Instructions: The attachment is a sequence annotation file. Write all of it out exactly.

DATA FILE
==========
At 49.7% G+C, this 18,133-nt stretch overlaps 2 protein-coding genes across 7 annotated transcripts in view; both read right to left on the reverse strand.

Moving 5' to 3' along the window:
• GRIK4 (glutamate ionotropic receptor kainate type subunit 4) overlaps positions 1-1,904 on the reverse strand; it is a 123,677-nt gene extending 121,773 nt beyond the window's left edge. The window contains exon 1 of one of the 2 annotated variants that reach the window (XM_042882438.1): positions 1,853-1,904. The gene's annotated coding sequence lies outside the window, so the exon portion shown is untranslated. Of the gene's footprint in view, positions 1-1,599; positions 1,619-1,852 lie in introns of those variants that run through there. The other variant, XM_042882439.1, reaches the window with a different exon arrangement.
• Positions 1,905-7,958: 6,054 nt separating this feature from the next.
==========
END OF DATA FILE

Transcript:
At 49.7% G+C, this 18,133-nt stretch overlaps 2 protein-coding genes across 7 annotated transcripts in view; both read right to left on the reverse strand.

Moving 5' to 3' along the window:
• GRIK4 (glutamate ionotropic receptor kainate type subunit 4) overlaps positions 1-1,904 on the reverse strand; it is a 123,677-nt gene extending 121,773 nt beyond the window's left edge. The window contains exon 1 of one of the 2 annotated variants that reach the window (XM_042882438.1): positions 1,853-1,904. The gene's annotated coding sequence lies outside the window, so the exon portion shown is untranslated. Of the gene's footprint in view, positions 1-1,599; positions 1,619-1,852 lie in introns of those variants that run through there. The other variant, XM_042882439.1, reaches the window with a different exon arrangement.
• Positions 1,905-7,958: 6,054 nt separating this feature from the next.